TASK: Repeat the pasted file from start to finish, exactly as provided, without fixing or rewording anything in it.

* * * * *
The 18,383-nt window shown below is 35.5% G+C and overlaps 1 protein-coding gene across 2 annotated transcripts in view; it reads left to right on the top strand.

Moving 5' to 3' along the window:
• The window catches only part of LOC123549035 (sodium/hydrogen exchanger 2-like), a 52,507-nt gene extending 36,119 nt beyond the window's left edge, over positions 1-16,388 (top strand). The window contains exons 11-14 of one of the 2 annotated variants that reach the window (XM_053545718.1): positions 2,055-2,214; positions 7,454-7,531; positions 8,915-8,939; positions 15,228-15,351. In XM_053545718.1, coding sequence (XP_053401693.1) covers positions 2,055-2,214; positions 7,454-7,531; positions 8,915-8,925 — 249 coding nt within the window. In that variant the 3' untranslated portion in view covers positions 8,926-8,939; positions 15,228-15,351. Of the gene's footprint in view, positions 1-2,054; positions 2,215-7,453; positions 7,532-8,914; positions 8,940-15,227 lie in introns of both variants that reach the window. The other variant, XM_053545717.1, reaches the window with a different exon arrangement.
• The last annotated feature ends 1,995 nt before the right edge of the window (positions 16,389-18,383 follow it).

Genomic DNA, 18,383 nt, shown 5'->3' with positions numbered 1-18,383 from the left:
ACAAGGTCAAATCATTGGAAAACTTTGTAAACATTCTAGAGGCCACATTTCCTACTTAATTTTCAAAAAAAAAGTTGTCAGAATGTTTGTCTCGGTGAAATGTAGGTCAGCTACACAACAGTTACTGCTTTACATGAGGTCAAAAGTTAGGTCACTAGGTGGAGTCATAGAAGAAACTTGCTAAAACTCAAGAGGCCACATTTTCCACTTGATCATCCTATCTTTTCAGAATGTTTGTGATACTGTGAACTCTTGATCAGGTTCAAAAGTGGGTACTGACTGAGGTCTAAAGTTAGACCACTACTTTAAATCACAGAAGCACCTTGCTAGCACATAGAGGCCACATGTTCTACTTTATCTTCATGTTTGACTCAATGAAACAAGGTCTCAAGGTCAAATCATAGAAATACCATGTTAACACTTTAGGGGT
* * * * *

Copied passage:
The 18,383-nt window shown below is 35.5% G+C and overlaps 1 protein-coding gene across 2 annotated transcripts in view; it reads left to right on the top strand.

Moving 5' to 3' along the window:
• The window catches only part of LOC123549035 (sodium/hydrogen exchanger 2-like), a 52,507-nt gene extending 36,119 nt beyond the window's left edge, over positions 1-16,388 (top strand). The window contains exons 11-14 of one of the 2 annotated variants that reach the window (XM_053545718.1): positions 2,055-2,214; positions 7,454-7,531; positions 8,915-8,939; positions 15,228-15,351. In XM_053545718.1, coding sequence (XP_053401693.1) covers positions 2,055-2,214; positions 7,454-7,531; positions 8,915-8,925 — 249 coding nt within the window. In that variant the 3' untranslated portion in view covers positions 8,926-8,939; positions 15,228-15,351. Of the gene's footprint in view, positions 1-2,054; positions 2,215-7,453; positions 7,532-8,914; positions 8,940-15,227 lie in introns of both variants that reach the window. The other variant, XM_053545717.1, reaches the window with a different exon arrangement.
• The last annotated feature ends 1,995 nt before the right edge of the window (positions 16,389-18,383 follow it).

Genomic DNA, 18,383 nt, shown 5'->3' with positions numbered 1-18,383 from the left:
ACAAGGTCAAATCATTGGAAAACTTTGTAAACATTCTAGAGGCCACATTTCCTACTTAATTTTCAAAAAAAAAGTTGTCAGAATGTTTGTCTCGGTGAAATGTAGGTCAGCTACACAACAGTTACTGCTTTACATGAGGTCAAAAGTTAGGTCACTAGGTGGAGTCATAGAAGAAACTTGCTAAAACTCAAGAGGCCACATTTTCCACTTGATCATCCTATCTTTTCAGAATGTTTGTGATACTGTGAACTCTTGATCAGGTTCAAAAGTGGGTACTGACTGAGGTCTAAAGTTAGACCACTACTTTAAATCACAGAAGCACCTTGCTAGCACATAGAGGCCACATGTTCTACTTTATCTTCATGTTTGACTCAATGAAACAAGGTCTCAAGGTCAAATCATAGAAATACCATGTTAACACTTTAGGGGT